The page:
|Matthew Henry's Concise Commentary|
3:1-7 For having preached the doctrine of truth, the apostle was a prisoner, but a prisoner of Jesus Christ; the object of special protection and care, while thus suffering for him. All the gracious offers of the gospel, and the joyful tidings it contains, come from the rich grace of God; it is the great means by which the Spirit works grace in the souls of men. The mystery, is that secret, hidden purpose of salvation through Christ. This was not so fully and clearly shown in the ages before Christ, as unto the prophets of the New Testament. This was the great truth made known to the apostle, that God would call the Gentiles to salvation by faith in Christ. An effectual working of Divine power attends the gifts of Divine grace. As God appointed Paul to the office, so he qualified him for it.
Verse 2. - If ye have heard of the dispensation of the grace of God. Here begins the digression. The words, "if ye have heard," etc., do not denote an uncertainty, but are a delicate reminder. Doubtless they had heard of the matter when he was at Ephesus, and, as he remarks in ver. 3, he had already written briefly on it. Grace is here used in a more restricted sense than in Ephesians 1:2 - in the sense of Divine favor, honor, privilege - the same as in ver. 8, "To me... is this favor given." Which is given me to you-ward. The grace or favor meant is that whereby Paul was constituted the apostle of the Gentiles. Deeply though he felt his being sent away from preaching to his countrymen (Acts 22:18), he took kindly to the new sphere allotted to him, and magnified his office (Romans 11:13).
Gill's Exposition of the Entire Bible
If ye have heard of the dispensation of the grace of God,.... Not the free love and favour of God in his heart towards his people; nor internal grace wrought in the heart of the apostle; but either the gift of grace, as in Ephesians 3:7 qualifying him for the work of the ministry; and so the Ethiopic version renders it, "if ye have heard the gift of the grace of God"; or rather the doctrine of grace, the Gospel, the subject matter of which is the grace of God; it is a declaration of the free grace of God in the salvation of men; and it is the means of conveying the grace of God into their hearts. Now the apostle had a dispensation to preach this Gospel committed to him; he acted by authority, and as a steward of the mysteries of God; and which he faithfully dispensed to the family of Christ, who appointed him to this service: this the Ephesians had heard of, from the relations of the apostle, and others, and knew it themselves, having often heard him preach, for he was with them for the space of three years; wherefore this is not said as if he questioned, whether they had heard or not, but as taking it for granted that they had: "if", or "seeing ye have heard", &c.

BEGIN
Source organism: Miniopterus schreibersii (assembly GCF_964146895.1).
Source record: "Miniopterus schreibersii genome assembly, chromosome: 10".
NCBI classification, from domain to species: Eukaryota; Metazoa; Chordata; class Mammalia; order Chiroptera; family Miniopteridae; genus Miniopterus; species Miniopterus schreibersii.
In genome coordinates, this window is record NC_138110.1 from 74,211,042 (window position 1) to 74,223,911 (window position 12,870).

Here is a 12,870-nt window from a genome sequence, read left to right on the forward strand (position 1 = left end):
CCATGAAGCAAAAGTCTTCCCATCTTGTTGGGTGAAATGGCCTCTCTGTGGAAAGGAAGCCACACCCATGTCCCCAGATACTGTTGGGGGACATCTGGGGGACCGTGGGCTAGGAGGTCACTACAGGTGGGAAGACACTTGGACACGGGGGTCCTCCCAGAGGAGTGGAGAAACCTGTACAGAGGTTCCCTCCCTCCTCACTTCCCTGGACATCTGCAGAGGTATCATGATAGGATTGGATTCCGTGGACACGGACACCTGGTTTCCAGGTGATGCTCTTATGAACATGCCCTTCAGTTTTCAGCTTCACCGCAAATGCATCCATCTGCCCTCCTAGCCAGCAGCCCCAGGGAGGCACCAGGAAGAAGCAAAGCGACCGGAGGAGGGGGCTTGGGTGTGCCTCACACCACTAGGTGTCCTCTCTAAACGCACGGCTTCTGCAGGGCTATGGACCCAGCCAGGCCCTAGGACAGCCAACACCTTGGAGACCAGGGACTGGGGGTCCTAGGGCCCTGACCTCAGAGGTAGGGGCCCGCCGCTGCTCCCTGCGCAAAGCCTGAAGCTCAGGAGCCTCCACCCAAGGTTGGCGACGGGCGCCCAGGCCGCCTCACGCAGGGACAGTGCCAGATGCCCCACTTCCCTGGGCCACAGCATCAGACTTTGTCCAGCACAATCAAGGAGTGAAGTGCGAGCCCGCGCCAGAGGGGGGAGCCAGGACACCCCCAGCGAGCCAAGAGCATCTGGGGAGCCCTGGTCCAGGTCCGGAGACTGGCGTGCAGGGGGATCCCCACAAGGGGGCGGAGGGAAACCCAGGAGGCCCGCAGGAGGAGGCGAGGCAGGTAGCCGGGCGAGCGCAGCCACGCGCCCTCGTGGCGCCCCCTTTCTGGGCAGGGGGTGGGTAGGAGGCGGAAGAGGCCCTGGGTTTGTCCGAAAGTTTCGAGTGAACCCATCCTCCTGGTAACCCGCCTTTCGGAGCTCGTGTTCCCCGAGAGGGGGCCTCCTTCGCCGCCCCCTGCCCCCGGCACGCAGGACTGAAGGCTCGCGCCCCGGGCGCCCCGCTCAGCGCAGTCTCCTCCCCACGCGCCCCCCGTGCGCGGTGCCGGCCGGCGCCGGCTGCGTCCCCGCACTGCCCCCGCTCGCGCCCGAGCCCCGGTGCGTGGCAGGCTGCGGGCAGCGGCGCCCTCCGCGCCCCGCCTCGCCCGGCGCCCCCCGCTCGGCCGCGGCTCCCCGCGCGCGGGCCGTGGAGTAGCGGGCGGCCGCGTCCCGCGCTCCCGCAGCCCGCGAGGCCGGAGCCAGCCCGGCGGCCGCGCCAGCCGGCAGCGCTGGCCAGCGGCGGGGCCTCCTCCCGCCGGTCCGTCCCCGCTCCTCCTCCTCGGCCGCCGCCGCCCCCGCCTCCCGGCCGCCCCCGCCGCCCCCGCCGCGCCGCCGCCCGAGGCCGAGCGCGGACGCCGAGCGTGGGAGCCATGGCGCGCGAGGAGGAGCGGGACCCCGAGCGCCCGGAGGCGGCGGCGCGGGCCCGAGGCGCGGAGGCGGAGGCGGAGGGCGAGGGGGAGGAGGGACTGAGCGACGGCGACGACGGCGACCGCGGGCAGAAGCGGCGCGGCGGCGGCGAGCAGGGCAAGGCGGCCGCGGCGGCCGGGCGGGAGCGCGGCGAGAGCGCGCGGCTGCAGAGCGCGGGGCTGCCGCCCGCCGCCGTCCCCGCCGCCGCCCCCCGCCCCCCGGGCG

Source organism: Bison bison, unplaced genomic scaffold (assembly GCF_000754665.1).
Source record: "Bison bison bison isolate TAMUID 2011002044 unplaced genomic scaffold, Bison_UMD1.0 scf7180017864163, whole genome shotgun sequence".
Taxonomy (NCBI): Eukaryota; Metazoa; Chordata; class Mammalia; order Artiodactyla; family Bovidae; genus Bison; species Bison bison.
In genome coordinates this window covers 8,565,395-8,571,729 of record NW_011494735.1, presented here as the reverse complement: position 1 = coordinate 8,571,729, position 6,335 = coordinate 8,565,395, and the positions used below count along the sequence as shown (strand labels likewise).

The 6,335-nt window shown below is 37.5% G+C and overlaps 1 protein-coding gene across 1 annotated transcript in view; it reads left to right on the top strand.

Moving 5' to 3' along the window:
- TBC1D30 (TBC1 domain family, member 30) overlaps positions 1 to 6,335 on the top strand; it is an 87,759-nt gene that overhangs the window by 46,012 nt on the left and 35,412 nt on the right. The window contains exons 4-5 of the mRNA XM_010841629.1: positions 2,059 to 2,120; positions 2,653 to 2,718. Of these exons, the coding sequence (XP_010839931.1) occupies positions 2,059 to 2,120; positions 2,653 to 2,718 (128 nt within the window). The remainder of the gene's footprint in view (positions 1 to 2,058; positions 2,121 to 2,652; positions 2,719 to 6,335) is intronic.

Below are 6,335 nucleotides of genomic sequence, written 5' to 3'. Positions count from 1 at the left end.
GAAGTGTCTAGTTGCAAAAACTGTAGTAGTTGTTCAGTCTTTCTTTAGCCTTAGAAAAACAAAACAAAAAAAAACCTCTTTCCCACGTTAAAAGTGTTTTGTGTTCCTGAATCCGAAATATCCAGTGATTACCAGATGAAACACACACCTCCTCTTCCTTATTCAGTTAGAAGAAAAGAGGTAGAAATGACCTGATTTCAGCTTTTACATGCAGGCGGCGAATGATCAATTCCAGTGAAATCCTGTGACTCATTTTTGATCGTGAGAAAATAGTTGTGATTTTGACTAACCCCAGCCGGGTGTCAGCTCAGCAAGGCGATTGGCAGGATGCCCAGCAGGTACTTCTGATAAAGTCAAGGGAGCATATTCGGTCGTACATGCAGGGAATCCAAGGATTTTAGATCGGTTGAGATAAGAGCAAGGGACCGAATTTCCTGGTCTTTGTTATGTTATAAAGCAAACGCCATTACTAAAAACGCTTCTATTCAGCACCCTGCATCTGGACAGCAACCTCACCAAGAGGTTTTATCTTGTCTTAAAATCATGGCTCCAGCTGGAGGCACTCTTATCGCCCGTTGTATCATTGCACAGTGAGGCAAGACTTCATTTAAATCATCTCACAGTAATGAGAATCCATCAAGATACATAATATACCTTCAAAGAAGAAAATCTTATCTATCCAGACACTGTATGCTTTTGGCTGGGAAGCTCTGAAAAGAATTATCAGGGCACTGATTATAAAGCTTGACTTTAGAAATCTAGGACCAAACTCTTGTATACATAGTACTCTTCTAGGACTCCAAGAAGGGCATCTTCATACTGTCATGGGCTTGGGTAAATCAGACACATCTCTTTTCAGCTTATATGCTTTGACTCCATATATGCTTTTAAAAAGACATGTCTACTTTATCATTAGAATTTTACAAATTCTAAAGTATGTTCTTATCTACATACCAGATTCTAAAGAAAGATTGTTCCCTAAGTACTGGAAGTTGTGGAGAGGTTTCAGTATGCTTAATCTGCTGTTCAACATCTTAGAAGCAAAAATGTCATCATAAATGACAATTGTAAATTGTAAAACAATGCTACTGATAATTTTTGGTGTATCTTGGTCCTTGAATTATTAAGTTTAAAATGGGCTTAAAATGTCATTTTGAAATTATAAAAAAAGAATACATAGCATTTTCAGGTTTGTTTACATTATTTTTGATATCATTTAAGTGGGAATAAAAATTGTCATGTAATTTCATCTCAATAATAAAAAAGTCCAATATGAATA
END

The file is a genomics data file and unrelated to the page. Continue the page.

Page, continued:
which is given me to you-ward; it was not for his own private use, that the Gospel was committed to him, or gifts were given him to qualify him for the dispensation of it, but for the sake of others, especially the Gentiles, and particularly the Ephesians.
Wesley's Notes on the Bible
3:2 The dispensation of the grace of God given me in your behalf - That is, the commission to dispense the gracious gospel; to you gentiles in particular. This they had heard from his own mouth.
Ephesians 3:2 Parallel Commentaries
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